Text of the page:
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Article
November 8, 1995

Physician Specialty, Systems of Health Care, and Patient Outcomes

Author Affiliations

From the Department of Veterans Affairs Medical Center, Seattle, Wash.

JAMA. 1995;274(18):1473-1474. doi:10.1001/jama.1995.03530180067034
Abstract

Sixty-five years ago nearly 90% of the physicians in the United States were generalists.1 Since then there has been a trend toward increasing specialization, particularly during the past two decades, with the result that two thirds of the practicing physicians in this country are now specialists. Coincidentally, medical expenditures grew uncontrollably, fueled by explosive growth in specialized and expensive technologies. Lately, various forms of managed care have emerged as a means to control costs, leading to controversy about the relative quality of care available from different systems.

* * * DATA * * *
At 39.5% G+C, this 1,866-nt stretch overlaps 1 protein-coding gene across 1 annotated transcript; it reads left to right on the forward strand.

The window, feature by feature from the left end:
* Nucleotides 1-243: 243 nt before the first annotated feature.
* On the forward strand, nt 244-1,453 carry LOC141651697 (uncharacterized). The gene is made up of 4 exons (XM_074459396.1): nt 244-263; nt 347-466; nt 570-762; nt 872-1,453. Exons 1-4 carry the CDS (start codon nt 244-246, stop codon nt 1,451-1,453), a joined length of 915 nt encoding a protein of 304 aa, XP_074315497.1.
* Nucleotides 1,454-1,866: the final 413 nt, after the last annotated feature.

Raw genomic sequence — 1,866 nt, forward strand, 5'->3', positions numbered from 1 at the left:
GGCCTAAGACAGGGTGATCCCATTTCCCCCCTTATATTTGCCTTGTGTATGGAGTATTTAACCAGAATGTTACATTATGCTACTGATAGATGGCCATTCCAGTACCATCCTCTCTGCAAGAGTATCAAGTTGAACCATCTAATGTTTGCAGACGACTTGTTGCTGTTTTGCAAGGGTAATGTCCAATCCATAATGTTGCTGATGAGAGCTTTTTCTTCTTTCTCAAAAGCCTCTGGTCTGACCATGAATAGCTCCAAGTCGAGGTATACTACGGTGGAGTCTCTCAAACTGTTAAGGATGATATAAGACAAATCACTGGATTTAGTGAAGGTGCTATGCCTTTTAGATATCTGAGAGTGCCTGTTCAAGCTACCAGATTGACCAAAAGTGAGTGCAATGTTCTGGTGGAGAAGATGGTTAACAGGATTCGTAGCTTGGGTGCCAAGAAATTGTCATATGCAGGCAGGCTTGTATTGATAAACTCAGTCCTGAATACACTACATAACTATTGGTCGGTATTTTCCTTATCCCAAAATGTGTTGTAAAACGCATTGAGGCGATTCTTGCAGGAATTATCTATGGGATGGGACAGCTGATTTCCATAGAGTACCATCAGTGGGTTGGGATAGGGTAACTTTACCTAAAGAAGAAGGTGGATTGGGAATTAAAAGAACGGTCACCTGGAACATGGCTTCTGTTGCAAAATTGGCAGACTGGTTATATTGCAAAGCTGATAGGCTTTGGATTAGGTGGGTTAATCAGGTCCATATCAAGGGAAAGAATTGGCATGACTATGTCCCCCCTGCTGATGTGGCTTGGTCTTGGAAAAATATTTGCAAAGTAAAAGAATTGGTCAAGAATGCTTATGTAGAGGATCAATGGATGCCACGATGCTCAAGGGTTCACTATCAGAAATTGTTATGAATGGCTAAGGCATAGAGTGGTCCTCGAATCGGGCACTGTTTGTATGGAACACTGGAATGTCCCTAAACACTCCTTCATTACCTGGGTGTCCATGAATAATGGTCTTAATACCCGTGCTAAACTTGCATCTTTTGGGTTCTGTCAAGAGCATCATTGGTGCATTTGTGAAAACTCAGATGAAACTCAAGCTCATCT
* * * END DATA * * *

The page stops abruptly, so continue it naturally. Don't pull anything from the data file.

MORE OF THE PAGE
Many managed care organizations restrict access to specialists because they tend to perform more tests and procedures than generalist physicians.2,3 This declining use of speciality services has created a surfeit of specialists that many authorities believe will persist until well into the next century.4 Although anticipated for decades, this reduction in demand for specialty services in many communities has occurred

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